Zaranj

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Zaranj

زرنج

Zarange
Afghanistan-Iran border in Zaranj, Afghanistan, 2011.jpg
Trucks wait to cross into Iran at the Zaranj border crossing.
Afghanistan adm location map.svg
Red pog.svg
Zaranj
Location in Afghanistan
Coordinates: 30°57′36″N61°51′36″E / 30.96000°N 61.86000°E / 30.96000; 61.86000 Coordinates: 30°57′36″N61°51′36″E / 30.96000°N 61.86000°E / 30.96000; 61.86000
CountryFlag of Afghanistan.svg  Afghanistan
Province Nimruz Province
District Zaranj District
Elevation
476 m (1,562 ft)
Population
 (2015)
  City49,851
   Urban
160,902 [1]
Time zone UTC+4:30

Zaranj or Zarang (Persian/Pashto/Balochi : زرنج) is a city in southwestern Afghanistan, near the border with Iran, which has a population of 160,902 people as of 2015. [2] It is the capital of Nimruz province and is linked by highways with Lashkar Gah to the east, Farah to the north and the Iranian city of Zabol to the west. Zaranj is a major border crossing between Afghanistan and Iran, which is of significant importance to the trade-route between Central Asia and South Asia with the Middle East. The history of Zaranj dates back over 2500 years and Ya'qub ibn al-Layth al-Saffar, founder of the Saffarid dynasty, was born in this old civilization.

Contents

History

Modern Zaranj bears the name of an ancient city whose name is also attested in Old Persian as Zranka. [3] In Greek, this word became Drangiana. Other historical names for Zaranj include Zirra, [4] Zarangia, Zarani etc. [5] Ultimately the word Zaranj is derived from the ancient Old Persian word zaranka ("waterland"; cf. Pashto dzaranda).

Achaemenid Zranka, the capital of Drangiana, was almost certainly located at Dahan-e Gholaman, southeast of Zabol in Iran. [6] After the abandonment of that city, its name, Zarang or Zaranj in later Perso-Arabic orthography, was transferred to the subsequent administrative centers of the region, which itself came to be known as Sakastān, then Sijistan [7] and finally Sistān. Medieval Zaranj is located at Nād-i `Alī, 4.4 km north of the modern city of Zaranj. [8] According to the Arab geographers, prior to medieval Zaranj, the capital of Sistan was located at Ram Shahristan (Abar shariyar). Ram Shahristan had been supplied with water by a canal from the Helmand River, but its dam broke, the area was deprived of water, and the populace moved three days' march to found Zaranj. [9] This Zaranj appears on the Peutinger Map of late Antiquity.

The area came under Muslim rule in 652, when Zaranj surrendered to the governor of Khurāsān; it subsequently became a base for further caliphal expansion in the region. In 661, a small Arab garrison reestablished its authority in the region after having temporarily lost control due to skirmishes and revolts. [10] A Nestorian Christian community is recorded in Zaranj in the sixth century, and by the end of the eighth century there was a Jacobite diocese of Zaranj. [11] In the 9th century Zaranj was the capital of the Saffarid dynasty, whose founder was the local coppersmith turned warlord, Ya'qub ibn al-Layth al-Saffar. [12] It became part of the Ghaznavids, Ghorids, Trimurids, Safavids and others. Defeated by the Samanids in 900, the Saffarids sank to a position of regional importance, until conquered by Mahmud of Ghazni in 1003. [13] Subsequently, Zaranj served as the capital of the Nasrid (1029-1225) and Mihrabānid (1236-1537) maliks of Nīmrūz. [14]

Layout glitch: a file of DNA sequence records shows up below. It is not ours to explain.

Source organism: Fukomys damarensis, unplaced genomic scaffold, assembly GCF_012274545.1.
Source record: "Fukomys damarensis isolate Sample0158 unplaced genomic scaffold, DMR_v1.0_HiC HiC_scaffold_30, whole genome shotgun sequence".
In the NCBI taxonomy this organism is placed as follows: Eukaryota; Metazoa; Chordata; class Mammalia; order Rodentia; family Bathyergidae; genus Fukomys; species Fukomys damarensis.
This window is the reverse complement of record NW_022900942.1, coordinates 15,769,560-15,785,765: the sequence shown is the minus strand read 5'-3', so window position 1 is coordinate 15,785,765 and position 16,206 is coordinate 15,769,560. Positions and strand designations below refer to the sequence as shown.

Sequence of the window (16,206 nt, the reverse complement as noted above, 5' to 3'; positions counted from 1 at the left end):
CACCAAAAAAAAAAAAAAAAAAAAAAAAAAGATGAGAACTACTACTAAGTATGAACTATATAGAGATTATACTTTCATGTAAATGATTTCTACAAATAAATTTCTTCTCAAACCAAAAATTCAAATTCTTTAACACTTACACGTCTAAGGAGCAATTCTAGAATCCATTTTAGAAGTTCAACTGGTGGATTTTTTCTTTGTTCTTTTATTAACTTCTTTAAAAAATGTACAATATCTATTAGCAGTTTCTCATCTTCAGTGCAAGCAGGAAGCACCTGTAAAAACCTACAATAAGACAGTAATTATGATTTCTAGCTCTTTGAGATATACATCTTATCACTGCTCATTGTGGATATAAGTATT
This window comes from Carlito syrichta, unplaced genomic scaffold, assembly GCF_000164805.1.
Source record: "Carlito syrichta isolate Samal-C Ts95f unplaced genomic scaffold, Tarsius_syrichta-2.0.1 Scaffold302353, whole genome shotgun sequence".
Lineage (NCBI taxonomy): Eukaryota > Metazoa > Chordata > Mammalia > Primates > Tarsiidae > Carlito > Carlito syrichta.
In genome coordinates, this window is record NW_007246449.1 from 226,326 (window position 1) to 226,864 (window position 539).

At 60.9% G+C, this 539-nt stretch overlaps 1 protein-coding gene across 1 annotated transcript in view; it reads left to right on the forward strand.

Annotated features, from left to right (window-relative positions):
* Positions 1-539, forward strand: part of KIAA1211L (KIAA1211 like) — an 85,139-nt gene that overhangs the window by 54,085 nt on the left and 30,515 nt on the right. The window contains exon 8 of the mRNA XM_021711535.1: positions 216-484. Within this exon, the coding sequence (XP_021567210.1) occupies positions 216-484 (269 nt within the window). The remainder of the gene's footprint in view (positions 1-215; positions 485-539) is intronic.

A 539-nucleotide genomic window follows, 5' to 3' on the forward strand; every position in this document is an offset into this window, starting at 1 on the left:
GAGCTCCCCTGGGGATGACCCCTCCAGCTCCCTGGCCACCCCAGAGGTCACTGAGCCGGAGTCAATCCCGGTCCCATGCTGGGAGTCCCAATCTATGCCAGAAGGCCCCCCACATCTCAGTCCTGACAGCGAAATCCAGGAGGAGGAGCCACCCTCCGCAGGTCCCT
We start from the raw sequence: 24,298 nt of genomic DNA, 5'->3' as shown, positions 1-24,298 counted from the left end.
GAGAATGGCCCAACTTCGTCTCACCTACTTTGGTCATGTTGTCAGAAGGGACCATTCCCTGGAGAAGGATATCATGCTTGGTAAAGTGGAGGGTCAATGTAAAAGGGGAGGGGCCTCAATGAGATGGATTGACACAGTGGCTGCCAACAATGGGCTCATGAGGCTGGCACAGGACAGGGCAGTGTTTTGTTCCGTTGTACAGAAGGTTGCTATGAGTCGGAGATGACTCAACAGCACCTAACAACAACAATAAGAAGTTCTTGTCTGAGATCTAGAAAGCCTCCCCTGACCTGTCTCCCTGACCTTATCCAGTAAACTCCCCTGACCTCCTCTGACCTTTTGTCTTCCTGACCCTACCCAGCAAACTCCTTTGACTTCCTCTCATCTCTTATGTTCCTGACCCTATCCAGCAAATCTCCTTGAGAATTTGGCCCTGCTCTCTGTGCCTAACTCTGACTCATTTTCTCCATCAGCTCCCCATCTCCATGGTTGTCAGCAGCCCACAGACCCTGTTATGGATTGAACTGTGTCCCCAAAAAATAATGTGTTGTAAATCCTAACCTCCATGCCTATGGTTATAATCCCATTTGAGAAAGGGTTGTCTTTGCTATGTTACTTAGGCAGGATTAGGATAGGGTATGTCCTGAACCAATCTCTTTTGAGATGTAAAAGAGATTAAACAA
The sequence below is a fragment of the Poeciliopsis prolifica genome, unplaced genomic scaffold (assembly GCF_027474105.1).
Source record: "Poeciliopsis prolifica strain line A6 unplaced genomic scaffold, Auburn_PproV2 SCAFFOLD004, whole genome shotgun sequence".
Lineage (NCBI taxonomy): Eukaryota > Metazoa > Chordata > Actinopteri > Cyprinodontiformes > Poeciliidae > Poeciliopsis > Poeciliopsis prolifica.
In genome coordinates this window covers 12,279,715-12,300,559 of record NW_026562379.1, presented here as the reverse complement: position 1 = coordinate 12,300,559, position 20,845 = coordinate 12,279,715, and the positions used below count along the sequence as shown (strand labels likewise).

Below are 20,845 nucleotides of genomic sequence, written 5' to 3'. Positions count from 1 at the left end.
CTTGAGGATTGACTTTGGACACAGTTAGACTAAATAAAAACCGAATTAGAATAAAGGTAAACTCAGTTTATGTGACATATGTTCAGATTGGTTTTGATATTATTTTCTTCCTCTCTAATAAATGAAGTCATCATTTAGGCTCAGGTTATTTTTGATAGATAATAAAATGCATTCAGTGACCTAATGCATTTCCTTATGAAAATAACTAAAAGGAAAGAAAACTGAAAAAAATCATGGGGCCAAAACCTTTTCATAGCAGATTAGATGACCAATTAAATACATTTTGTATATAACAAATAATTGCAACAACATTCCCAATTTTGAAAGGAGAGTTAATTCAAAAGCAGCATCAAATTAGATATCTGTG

In the early 18th century, the city became part of the Afghan Hotaki dynasty until they were removed from power in 1738 by Nader Shah of Khorasan. By 1747, Ahmad Shah Durrani made it part of modern Afghanistan after he united all the different tribes and acquired the territories from northeastern Iran to Delhi in India. Under the modern Afghan governments, the area was known as Farah-Chakansur Province until 1968, when it was separated to form the provinces of Nimruz and Farah. [15] The city of Zaranj became the capital of Nimroz province.

Recent developments

Nimruz Governor's official guesthouse serving official guests visiting Nimruz. Building in Zaranj.jpg
Nimruz Governor's official guesthouse serving official guests visiting Nimruz.

A new highway called Route 606 was built between Zaranj and Delaram in Farah province by the Indian Government's Border Roads Organization at a cost of about US$136 million to open up a link between the deep sea port at Chabahar in Iran to Afghanistan's main ring road highway system which connects Kabul, Kandahar, Herat, Mazar-i-Sharif and Kunduz. The 215-kilometre-long (134 mi) highway, a symbol of India's developmental work in the war-ravaged country, was handed over to Afghan authorities by Indian External Affairs Minister Pranab Mukherjee in January 2009 in the presence of Afghan President Hamid Karzai and Foreign Minister Rangeen Dadfar Spanta. "Completion of the road reflects the determination of both India and Afghanistan that nothing can prevent or hinder collaboration between the two countries," Mukherjee said at a function to mark this handover. On the occasion, Karzai said, the completion of the project is a message to those who want to stop cooperation between India and Afghanistan. "Our cooperation will not stop". The Taliban was opposed to this project and launched frequent attacks on the construction workers in an attempt to force the winding up of the work. A total of six Indians, including a Border Roads Organisation driver and four ITBP soldiers, and 129 Afghans were killed in these attacks.[ citation needed ]